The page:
Johns was also involved in the creation of the Generation Collection, a new line of five acoustics—the G-Writer, the G-Bird, the G-45, G-200, and G-00—inspired by legacy designs but updated with sound ports and alternative neck woods, like utile (an African hardwood), and slim neck profiles, among other features. The idea was to create a fleet priced between $999 and $1,999 street—more easily affordable instruments targeted at less experienced players. For Johns, the project was both a strategic and a design challenge.
“The acoustic guitar is more introverted, and the electric guitar is more for an extroverted experience.”
“We thought about this for a couple years,” says Johns. “‘What do new guitarists, that aren’t necessarily Gibson fans, want?’ So, we gave them a guitar at a lower price point, relative to our other guitars, that is really easy to play. We put the very lightest, thinnest neck on it possible—we couldn’t go any thinner, quite frankly. It’s thin as a Les Paul from the 1960s. And we flattened out the fretboards so you can bend notes really easily. We also include all of the benefits of how we build guitars: a dovetail neck-to-body joint, a radius top or curved top with curved bracing, and a very light lacquer finish. We took the best of Gibson construction features and put them in this lower-price-point instrument.”
The Generation Collection are also the first Gibsons to feature a sound port, which the company calls a “Player Port,” following boutique builders and Taylor, Breedlove, and other well-respected acoustic guitar makers into this terrain.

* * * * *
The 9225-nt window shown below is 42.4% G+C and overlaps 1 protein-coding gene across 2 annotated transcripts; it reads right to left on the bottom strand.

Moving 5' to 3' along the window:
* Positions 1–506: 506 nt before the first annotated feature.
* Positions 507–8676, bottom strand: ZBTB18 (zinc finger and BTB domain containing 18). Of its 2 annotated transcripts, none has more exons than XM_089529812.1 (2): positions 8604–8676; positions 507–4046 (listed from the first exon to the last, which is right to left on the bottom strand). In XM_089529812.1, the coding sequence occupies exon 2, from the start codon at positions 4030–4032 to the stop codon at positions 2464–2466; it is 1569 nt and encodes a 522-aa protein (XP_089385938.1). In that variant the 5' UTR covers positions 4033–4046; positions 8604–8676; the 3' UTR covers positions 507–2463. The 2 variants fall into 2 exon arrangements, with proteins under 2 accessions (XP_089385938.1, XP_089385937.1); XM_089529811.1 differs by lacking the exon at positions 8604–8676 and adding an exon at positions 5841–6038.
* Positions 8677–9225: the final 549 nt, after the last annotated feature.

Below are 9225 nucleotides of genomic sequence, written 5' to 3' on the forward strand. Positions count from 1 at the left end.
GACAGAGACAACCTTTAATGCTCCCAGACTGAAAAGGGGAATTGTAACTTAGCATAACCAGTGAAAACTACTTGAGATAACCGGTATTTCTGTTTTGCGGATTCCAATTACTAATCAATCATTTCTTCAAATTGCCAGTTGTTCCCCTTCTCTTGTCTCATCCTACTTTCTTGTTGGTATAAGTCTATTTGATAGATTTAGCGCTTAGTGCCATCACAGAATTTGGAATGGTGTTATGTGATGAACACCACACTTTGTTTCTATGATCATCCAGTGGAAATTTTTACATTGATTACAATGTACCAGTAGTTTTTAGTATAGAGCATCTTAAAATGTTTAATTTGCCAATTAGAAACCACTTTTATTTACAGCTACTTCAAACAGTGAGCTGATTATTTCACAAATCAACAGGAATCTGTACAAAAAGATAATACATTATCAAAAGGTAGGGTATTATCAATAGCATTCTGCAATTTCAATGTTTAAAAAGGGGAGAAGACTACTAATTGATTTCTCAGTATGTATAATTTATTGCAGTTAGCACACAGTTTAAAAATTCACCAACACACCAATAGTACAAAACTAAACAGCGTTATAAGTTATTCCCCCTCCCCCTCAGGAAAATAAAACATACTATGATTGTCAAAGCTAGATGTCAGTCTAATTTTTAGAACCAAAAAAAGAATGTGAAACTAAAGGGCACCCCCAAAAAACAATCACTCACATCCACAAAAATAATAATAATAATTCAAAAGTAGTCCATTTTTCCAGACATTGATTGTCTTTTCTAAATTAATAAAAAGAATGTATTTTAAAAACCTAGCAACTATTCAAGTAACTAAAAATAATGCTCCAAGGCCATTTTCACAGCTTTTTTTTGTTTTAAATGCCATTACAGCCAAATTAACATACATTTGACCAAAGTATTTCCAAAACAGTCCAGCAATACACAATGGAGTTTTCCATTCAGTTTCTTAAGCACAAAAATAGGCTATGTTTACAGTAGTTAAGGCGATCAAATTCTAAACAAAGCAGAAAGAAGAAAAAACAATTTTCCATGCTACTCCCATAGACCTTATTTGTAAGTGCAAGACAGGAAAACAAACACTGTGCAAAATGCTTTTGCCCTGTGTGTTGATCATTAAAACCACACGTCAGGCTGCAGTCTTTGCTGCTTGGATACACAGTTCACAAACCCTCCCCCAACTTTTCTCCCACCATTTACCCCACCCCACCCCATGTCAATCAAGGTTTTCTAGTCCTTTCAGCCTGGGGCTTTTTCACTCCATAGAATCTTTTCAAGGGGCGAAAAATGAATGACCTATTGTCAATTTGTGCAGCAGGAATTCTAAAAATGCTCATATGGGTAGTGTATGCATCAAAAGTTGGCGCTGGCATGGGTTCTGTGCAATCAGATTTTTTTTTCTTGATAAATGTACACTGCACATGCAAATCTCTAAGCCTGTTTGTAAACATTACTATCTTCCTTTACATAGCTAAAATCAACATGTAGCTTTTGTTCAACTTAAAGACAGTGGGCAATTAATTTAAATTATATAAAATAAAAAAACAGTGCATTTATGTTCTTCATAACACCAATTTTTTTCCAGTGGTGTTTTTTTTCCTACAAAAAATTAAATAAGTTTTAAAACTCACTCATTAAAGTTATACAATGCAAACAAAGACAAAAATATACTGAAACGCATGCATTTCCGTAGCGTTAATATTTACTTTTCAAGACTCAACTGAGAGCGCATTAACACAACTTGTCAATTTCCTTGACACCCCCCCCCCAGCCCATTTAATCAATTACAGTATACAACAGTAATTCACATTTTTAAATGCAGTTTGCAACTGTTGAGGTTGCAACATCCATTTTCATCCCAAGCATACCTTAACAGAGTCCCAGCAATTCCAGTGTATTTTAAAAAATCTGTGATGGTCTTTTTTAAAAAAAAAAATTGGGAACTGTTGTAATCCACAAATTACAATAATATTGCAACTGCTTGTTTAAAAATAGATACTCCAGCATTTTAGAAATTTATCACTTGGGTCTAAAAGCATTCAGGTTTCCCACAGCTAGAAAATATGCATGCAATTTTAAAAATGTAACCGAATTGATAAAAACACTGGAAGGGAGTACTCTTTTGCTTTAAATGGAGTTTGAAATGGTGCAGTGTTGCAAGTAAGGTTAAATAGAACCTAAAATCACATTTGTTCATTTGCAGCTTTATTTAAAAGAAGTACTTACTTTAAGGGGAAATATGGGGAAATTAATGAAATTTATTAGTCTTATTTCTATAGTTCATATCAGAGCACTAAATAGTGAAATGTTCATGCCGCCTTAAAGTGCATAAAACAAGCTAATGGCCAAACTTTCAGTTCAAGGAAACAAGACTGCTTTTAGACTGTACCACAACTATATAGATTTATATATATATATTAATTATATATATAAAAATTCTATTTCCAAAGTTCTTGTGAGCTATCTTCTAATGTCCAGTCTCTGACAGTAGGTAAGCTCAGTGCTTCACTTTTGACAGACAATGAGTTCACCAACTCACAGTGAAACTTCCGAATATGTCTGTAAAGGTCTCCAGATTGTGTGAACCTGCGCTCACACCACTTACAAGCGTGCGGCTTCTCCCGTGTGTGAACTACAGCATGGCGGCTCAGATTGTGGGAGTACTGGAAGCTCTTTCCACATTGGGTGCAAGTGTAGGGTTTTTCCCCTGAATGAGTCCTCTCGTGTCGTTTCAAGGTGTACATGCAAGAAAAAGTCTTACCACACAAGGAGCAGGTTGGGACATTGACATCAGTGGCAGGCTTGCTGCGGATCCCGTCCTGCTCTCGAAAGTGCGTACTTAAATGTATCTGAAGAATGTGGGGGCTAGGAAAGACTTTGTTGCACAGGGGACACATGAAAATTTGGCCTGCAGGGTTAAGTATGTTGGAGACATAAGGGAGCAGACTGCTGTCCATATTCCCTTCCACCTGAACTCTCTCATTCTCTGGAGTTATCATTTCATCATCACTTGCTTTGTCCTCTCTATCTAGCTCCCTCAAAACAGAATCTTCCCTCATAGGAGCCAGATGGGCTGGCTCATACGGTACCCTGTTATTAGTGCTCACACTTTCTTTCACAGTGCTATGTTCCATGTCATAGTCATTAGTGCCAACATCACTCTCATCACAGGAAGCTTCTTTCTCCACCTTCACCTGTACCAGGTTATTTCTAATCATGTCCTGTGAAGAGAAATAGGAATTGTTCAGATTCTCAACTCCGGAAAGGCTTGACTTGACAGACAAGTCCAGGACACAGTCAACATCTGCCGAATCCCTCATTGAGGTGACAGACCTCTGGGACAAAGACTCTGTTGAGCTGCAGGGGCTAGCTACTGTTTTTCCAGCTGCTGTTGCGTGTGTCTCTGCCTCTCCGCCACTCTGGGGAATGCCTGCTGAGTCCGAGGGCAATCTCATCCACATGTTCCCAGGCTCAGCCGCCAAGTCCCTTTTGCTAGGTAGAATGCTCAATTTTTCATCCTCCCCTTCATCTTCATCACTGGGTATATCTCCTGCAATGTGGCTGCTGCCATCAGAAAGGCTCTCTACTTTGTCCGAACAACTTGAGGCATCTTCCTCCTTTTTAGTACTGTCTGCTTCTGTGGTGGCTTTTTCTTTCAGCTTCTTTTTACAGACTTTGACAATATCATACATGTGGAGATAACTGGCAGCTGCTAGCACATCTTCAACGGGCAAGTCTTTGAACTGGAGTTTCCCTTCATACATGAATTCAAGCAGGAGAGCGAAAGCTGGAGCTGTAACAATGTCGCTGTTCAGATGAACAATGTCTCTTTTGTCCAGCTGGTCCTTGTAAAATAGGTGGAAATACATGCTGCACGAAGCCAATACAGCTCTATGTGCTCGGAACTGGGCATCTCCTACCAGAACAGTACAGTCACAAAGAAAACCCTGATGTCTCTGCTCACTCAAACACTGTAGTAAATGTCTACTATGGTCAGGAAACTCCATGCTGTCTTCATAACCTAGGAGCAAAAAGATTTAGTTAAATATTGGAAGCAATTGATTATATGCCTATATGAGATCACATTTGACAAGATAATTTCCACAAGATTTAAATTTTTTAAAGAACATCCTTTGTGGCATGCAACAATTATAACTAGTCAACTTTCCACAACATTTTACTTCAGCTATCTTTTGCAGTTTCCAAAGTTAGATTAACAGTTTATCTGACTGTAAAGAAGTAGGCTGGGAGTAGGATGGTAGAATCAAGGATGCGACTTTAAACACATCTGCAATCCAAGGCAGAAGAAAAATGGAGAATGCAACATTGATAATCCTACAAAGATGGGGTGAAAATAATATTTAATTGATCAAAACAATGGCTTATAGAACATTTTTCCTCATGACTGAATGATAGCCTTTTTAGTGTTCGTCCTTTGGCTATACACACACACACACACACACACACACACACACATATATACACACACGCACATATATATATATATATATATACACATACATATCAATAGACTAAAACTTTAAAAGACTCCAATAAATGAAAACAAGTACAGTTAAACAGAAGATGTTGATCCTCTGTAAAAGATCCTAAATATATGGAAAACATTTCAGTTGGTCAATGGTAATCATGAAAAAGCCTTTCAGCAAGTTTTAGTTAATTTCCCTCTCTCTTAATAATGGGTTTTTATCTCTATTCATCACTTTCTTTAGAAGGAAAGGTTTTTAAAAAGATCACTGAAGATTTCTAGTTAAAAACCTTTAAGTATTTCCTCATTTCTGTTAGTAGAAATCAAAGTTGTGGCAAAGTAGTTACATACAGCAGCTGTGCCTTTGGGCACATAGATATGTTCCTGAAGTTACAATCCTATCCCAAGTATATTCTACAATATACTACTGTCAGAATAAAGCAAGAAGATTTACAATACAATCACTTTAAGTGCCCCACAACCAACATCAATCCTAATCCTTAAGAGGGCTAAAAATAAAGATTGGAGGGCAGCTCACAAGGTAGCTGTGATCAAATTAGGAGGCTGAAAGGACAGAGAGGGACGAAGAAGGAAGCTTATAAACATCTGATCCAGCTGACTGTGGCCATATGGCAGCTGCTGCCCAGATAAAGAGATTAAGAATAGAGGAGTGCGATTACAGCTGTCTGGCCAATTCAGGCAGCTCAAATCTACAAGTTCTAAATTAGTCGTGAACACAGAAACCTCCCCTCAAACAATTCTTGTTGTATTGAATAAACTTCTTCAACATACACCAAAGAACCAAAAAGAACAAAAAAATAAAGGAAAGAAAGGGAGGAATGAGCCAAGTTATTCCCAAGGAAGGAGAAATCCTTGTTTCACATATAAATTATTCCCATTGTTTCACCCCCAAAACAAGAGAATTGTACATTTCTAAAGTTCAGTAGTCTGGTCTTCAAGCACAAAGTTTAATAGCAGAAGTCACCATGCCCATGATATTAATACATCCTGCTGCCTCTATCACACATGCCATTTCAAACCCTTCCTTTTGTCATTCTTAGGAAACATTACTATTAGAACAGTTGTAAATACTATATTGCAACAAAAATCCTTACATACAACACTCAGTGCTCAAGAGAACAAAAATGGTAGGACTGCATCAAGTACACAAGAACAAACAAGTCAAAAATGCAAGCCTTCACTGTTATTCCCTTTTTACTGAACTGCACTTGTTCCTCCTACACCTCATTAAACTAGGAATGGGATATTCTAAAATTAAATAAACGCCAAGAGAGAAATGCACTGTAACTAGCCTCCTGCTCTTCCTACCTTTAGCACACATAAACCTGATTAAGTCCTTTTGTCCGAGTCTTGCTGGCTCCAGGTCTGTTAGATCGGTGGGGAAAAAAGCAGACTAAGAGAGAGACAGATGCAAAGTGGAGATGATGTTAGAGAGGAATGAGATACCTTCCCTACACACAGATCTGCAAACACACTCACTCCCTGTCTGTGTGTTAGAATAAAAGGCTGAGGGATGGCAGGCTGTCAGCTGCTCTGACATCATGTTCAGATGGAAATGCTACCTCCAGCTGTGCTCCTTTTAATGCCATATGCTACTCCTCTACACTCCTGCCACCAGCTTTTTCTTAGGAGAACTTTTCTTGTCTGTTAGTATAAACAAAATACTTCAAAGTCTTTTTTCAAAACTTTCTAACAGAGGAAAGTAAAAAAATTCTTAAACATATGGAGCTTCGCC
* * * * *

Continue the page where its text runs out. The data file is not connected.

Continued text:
“Response and tone affects how you’re playing and causes a different emotional state.”
Here’s an upper-deck view of the finishing area in Gibson’s Acoustic Craftory.
Besides its lovely climbing flowers and the Gibson Craftory, Bozeman is also known as a railroad town. A modest freight yard is nestled in its center, and there’s even an old beanery where railroad workers for the Northern Pacific grabbed a bite during that line’s heyday. Johns also comes from a place famous for the rails—Altoona, Pennsylvania. “It’s a very blue-collar coal mining and railroad town, so that kind of forced me into loving the expressive arts, in contrast. I became a lover of painting and music, so that led me into going to music school. I got a couple of degrees in guitar performance, and later became a recording artist, and I had interest in many diverse musical styles. I practiced, practiced, practiced the guitar, every day, to the Nth degree. So, I’ve spent all my life on a guitar.”
Johns was teaching and running a music store in Bozeman when he was invited to Gibson. “The president of this division called me up and said, ‘We need an artist here. We have everything but a real musician.’ So, I became the sales and marketing director for acoustic guitars in 1990 and have been here ever since. I had a lot to learn. Gibson was such a big brand, and initially, I was going all over the world promoting the guitars and helping with the marketing and sales of them. And then, I started working here with the best luthiers in the music industry, so that’s how it morphed into my work with designing guitars.”
An SJ-200 reaches the final stage of its building process—a meticulous setup.